The Industry Careers Hub houses various outfits specialising in providing workers and employers industry-specific support.
Business Insider found that 31% of millennials quit their jobs within the first year. This isn’t because millennials are fickle job-hoppers, but because they don’t see their careers progressing, citing a lack of feedback and mentorship as top reasons. On the other hand, the same report shows that 80% of employers believe they provide adequate support to young talent.
From these findings, one thing is clear: There is a severe disconnect between millennials and non-millennials.
There are already countless articles out there about how non-millennials can adjust their mindsets and working styles to suit this new generation of workers. But many fail to remember that communication and working relationships are two-way.
What can millennials do to bridge the gap?
We grew up with a fast-paced lifestyle, and we’re used to seeing snappy results. Once we know where we’re heading, we take the quickest route rather than stay stuck in the slow lane. As Forbes puts it, “Technology has accelerated the millennial timeline.”
Having the right skills for the job doesn’t instantly give anyone the right to get ahead. At the end of the day, we have to accept that we’re still greener and less experienced than more senior colleagues. While their circumstances might have been different, they started out in the same entry-level positions, just like everybody else.
Be urgent about learning, but see your overall journey as a leisurely drive.
Don’t suffer in silence. Rather than throwing in the towel when things don’t go according to plan, try expressing your concerns to your superiors. It’s very likely that they’re not even aware that you feel underutilised or stagnant. Talking things out will also show them how serious you are about your job, and this can only help them see your value even more.
In addition, perhaps rushing into things isn’t the best way to go. If you slow down and look hard enough, there is always a takeaway each day at work, and all these little lessons help to shape you into becoming a better employee.
Be urgent about learning and gaining experience, but seeing your overall career journey as a leisurely drive will help you enjoy work way more.
It’s evident from hundreds of studies that millennials want fulfilling careers. We acknowledge that attaining this requires hard work, which is why we give each task we’re assigned our blood, sweat and tears. We want to be proud of our work.
However, this dedication to our work is a double-edged sword. We take our work so seriously that we invest all of our emotions in it.
No matter how much we try to say that ‘it’s just feedback’, receiving criticism on something you’ve poured your heart into can be crushing. And if your work gets criticised constantly, it’s only natural to start worrying that the issue lies not with the work, but with the creator.
Our challenge, then, is to take pride in our work, but also be able to step back and separate the work from our ego. Easier said than done, yes. Still, it has to be done.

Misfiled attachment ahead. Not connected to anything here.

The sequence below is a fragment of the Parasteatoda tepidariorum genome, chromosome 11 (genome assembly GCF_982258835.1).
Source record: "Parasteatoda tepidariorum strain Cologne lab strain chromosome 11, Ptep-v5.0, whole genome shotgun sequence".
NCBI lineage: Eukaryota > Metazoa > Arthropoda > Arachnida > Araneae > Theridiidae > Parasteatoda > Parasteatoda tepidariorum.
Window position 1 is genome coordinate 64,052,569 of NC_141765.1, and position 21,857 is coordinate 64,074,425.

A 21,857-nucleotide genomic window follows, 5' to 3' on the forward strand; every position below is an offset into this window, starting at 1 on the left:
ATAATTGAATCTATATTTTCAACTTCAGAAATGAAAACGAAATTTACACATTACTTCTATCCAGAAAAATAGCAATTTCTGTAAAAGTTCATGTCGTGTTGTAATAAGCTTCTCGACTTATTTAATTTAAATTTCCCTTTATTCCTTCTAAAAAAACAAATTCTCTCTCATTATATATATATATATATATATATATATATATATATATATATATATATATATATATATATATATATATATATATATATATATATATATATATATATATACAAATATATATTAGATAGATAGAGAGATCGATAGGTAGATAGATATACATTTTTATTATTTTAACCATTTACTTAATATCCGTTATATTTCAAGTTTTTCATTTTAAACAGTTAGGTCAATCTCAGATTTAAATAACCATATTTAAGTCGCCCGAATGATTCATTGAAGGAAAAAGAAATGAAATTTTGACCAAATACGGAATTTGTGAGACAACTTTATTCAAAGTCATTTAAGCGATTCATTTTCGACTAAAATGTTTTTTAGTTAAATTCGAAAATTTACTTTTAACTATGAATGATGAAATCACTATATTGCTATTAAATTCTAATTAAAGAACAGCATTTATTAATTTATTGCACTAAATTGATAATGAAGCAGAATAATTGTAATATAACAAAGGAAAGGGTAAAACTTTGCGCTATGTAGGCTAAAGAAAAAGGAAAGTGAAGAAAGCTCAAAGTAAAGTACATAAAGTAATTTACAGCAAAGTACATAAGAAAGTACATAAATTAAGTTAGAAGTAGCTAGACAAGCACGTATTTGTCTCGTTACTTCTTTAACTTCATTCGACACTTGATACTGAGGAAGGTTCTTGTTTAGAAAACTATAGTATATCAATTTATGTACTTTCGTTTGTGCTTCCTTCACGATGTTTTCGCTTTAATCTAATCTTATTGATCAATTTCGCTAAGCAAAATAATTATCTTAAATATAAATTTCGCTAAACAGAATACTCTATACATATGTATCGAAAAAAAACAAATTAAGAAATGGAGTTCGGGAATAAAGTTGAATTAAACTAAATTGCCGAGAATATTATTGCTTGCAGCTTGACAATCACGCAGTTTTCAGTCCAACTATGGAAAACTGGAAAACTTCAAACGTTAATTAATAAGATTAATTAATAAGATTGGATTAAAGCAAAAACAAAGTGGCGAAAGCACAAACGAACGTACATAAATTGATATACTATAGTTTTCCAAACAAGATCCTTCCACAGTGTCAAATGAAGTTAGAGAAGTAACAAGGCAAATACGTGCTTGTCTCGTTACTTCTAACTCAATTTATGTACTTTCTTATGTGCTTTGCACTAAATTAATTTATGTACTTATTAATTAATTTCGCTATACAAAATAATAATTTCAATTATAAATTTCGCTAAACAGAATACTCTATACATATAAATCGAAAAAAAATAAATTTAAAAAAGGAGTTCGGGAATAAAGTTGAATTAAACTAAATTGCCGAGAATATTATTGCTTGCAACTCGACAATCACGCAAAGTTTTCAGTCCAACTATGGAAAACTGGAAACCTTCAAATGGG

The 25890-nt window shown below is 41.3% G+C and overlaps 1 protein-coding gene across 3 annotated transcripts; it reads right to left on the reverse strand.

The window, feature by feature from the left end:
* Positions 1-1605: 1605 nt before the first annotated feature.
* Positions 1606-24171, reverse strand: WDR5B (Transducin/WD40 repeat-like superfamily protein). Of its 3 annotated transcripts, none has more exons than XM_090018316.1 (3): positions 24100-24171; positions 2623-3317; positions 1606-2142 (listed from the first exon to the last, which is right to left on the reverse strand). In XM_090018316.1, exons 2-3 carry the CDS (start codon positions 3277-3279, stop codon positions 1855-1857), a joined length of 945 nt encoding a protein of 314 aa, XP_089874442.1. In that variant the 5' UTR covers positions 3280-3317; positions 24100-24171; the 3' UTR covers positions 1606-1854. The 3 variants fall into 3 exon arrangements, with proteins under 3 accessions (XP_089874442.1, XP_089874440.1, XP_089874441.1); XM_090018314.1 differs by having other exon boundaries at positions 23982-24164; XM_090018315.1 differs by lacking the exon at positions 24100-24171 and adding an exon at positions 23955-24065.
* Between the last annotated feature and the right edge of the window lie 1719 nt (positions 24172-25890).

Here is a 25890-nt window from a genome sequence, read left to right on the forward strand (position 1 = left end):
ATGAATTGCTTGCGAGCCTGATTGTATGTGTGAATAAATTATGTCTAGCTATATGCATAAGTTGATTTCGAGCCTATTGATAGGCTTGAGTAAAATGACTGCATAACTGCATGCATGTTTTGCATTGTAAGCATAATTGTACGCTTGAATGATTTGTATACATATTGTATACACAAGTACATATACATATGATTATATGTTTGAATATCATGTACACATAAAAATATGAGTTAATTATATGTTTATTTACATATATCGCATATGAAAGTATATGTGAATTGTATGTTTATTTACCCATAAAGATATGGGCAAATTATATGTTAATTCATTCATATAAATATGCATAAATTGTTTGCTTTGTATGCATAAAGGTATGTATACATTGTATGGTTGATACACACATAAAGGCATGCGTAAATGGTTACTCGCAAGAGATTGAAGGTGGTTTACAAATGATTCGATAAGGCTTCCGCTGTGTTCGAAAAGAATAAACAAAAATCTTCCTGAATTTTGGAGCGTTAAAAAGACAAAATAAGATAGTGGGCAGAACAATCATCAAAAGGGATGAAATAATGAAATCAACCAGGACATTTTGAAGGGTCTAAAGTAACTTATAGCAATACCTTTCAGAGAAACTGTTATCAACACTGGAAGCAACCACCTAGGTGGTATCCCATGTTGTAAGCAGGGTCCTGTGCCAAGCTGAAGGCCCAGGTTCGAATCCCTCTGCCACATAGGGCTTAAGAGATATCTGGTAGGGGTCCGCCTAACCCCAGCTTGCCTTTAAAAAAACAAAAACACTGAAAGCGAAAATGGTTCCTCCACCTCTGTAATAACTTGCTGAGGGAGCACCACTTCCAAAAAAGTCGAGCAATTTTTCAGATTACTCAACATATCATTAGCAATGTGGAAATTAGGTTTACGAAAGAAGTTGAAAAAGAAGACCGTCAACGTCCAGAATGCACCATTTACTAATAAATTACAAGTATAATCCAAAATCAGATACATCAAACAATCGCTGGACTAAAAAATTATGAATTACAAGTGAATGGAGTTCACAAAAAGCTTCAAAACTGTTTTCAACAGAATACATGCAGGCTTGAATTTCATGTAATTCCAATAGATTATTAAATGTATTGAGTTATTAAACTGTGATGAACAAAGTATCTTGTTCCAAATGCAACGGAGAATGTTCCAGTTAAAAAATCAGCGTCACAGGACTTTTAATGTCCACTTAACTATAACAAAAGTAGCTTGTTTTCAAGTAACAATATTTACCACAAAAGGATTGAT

Just remember: Business first, friendship second.
If there’s one millennial label that rings true, it’s that we are emotional and easily bruised. We are a generation who displays our feelings online for all to see rather than store them in bound journals stashed away in desk drawers.
We are the more empathetic generation. But when we let emotion overtake all reason, we poison our ability to see things objectively and damage how we work with others. Tip too far to one side and the whole team is thrown off balance.
Most of the time, it’s really just business. Your manager will often make decisions in the interest of the company without gaining everybody’s full agreement.
That said, bear in mind that there’s a difference between not taking things personally and keeping your work and personal lives separate. It’s completely fine – in fact, it’s encouraged – to make friends in the office. Strengthening your relationships with peers can do wonders for the team dynamic.
Just remember: Business first, friendship second. Here’s an extreme scenario to illustrate the point. If the business tanks, everyone goes down.
The pressure is usually on non-millennials to adapt and fit into the new workplace because, well, losing millennials can be very costly. You’ve got to move on with the times to stay relevant. Today, an old dog is expected to learn new tricks.
Learning and communication has to always flow both ways.
Figuring out something new or foreign on your own takes time. We often talk about learning from our superiors because of their wealth of experience. But don’t forget that there’s a lot to learn from millennials too. We have some tricks worth sharing with older colleagues trying to keep up with rapid changes in the world today.
For instance, our generation basically shaped social media into the powerful networking apparatus it is today. We know the ins and outs of its workings and are constantly aware of the hottest trends circulating the web. This valuable information can be wielded to benefit businesses.
In fact, there are many ways that millennials and non-millennials can learn from each other and build each other up. Listening to experiences of older colleagues might spark ideas that you can adopt for the modern-day context. Just keep in mind that, between generations, learning and communication has to always flow both ways.